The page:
|Intro||South African scientist|
|Was|| Scientist |
|From|| South Africa |
|Type|| Academia |
|Birth|| 28 December 1855 |
, Lübben (Spreewald), Germany
|Death|| 15 May 1931 |
, Caledon, South Africa
(aged 75 years)
Hermann Wilhelm Rudolf Marloth (28 December 1855 Lübben, Germany – 15 May 1931 Caledon, Cape Province) was a German-born South African botanist, pharmacist and analytical chemist, best known for his Flora of South Africa which appeared in six superbly illustrated volumes between 1913 and 1932. This botanist is denoted by the author abbreviation Marloth when citing a botanical name.
Marloth studied pharmacy in Lübben from 1873-1876. after which he worked at various pharmacies in Germany and Switzerland, then formally qualified as a pharmacist at the University of Berlin. In 1883 he was awarded a doctorate for his thesis “The protective mechanisms employed by seeds against harmful agents“.
He arrived in Cape Town on 30 December 1883 after being urged to do so by a schoolfriend who had already settled there. During his first year there he worked as a pharmacist for the firm of Wentzel and Schleswig. He was enthralled by Cape Town and Table Mountain and started immediately on a plant collection, soon going further afield to places like Klein Winterhoek, Du Toitskloof, Bainskloof and Sneeukop. During this time he started his own business in Cape Town. Acting as a locum in Kimberley, he made collecting trips from 1885-1886 to the surrounding areas such as Kuruman in the Northern Cape and to South West Africa where he visited Aus, Lüderitz Bay, Walvis Bay, Usakos, Ubib, Karibib, Otjimbingwe and Okahandja. Many of his specimens were written up under “Plantae Marlothiana” by Engler and others in Berlin.
In 1888 he accepted a post in the Department of Chemistry at Victoria College (which later became Stellenbosch University); shortly after this in 1889 he became Professor and held this position till 1892. Thereafter he lectured at Elsenburg Agricultural School and at the same time acted as consultant and analytical chemist in Cape Town.
In 1891 he married Marian van Wyk of Clanwilliam.
The day after his arrival in Cape Town, he had climbed to the top of Table Mountain. Spending much time botanising in the mountains, he came into contact with the mountaineering fraternity and played a role in the founding of the Mountain Club of South Africa in 1891, acting as chairman from 1901-1906 and receiving their gold badge in 1906. He spent time on the Groot Winterhoek Peak near Tulbagh, Michells Pass and collected at Stellenbosch, Knysna, Matroosberg and Jonkershoek between 1887 and 1896. During this period he discovered many new species and a new genus in Gesneriaceae which he named Charadrophila Marl.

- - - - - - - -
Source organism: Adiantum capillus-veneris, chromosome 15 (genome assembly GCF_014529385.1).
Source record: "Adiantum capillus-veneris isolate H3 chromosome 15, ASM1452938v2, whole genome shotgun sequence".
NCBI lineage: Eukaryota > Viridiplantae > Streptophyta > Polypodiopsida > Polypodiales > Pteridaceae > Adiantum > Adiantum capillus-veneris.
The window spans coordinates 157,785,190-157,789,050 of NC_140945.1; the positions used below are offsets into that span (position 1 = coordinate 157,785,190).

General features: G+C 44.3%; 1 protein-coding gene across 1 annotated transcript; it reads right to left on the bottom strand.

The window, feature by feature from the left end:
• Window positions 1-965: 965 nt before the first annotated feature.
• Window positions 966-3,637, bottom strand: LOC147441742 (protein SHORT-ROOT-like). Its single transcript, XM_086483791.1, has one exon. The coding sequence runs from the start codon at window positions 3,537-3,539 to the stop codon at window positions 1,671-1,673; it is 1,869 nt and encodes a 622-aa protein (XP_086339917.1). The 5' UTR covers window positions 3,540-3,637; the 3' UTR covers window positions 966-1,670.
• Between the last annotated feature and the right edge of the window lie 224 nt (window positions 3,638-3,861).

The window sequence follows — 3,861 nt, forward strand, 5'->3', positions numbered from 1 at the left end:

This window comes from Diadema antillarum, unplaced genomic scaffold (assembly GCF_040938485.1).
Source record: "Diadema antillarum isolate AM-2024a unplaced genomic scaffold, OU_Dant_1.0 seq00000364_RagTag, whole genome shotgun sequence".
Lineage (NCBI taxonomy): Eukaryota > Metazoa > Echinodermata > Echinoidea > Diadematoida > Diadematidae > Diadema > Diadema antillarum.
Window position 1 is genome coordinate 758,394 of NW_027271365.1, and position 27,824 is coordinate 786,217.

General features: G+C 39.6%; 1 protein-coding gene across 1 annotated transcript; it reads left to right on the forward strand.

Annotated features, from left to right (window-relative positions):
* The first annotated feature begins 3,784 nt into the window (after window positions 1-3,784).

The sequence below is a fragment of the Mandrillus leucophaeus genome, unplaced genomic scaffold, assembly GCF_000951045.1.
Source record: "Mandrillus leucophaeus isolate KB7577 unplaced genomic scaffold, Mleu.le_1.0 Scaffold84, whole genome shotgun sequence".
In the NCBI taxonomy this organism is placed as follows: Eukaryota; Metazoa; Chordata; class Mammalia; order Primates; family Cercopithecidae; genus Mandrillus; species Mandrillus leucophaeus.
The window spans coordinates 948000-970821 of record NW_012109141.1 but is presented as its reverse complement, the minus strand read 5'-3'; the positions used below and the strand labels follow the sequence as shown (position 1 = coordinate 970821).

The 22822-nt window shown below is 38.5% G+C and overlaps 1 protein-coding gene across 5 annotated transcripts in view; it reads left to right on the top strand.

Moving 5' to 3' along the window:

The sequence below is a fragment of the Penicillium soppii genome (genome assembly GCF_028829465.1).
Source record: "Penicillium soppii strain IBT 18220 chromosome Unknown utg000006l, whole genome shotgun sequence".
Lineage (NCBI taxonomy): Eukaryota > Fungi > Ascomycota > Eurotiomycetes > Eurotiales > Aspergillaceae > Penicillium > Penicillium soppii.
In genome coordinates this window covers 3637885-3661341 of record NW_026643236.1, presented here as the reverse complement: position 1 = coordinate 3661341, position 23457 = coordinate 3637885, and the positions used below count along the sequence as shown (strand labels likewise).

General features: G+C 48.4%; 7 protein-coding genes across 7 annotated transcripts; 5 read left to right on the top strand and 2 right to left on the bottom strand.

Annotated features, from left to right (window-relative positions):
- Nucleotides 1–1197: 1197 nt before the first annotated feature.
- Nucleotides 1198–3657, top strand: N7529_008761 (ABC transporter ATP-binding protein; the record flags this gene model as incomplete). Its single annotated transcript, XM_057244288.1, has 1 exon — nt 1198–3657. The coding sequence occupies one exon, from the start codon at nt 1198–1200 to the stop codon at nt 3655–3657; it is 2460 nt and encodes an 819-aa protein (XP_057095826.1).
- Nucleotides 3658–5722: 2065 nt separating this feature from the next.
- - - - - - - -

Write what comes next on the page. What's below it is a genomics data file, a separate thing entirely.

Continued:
In 1898 he met Andreas Schimper, renowned botanist and phytogeographer, who had arrived aboard the “Valdivia”. Together they made collecting trips to the Montagu and Swartberg passes, and then further to Knysna. Schimper died in 1901 before his report was written, so that Marloth was asked to write an account on the phytogeography of the Cape. In those times “the Cape” was interpreted to cover a large part of southern Africa. In order to write the report, Marloth felt it necessary to make extended trips to the Cederberg, Gifberg, Koue Bokkeveld, Swartruggens and on to Rhodesia.
On a visit to South Africa in 1905, Lady Phillips commissioned Rudolf Marloth to undertake his Flora of South Africa, a mammoth work published in 6 volumes between 1913 and 1932. In 1917 a Dictionary of the Common Names of Plants was published – this was a supplement to the Flora of South Africa. Other publications by Marloth were Cape Flowers at home (Darter, Cape Town, 1922), The Chemistry of South African Plants and Plant Products (Cape Chemical Society, Cape Town, 1913), Das Kapland:insonderheit das Reich der Kapflora, das Waldgebiet und die Karroo, pflanzengeographisch dargestellt (Gustav Fischer, Jena, 1908) and Stone-shaped Plants (Speciality Press, Cape Town, 1929)
The species Aloe marlothii was named in Marloth’s honour. An important nature reserve and holiday township in Mpumalanga, Marloth Park, is also named after this famous botanist, besides the Marloth Nature Reserve in the Western Cape.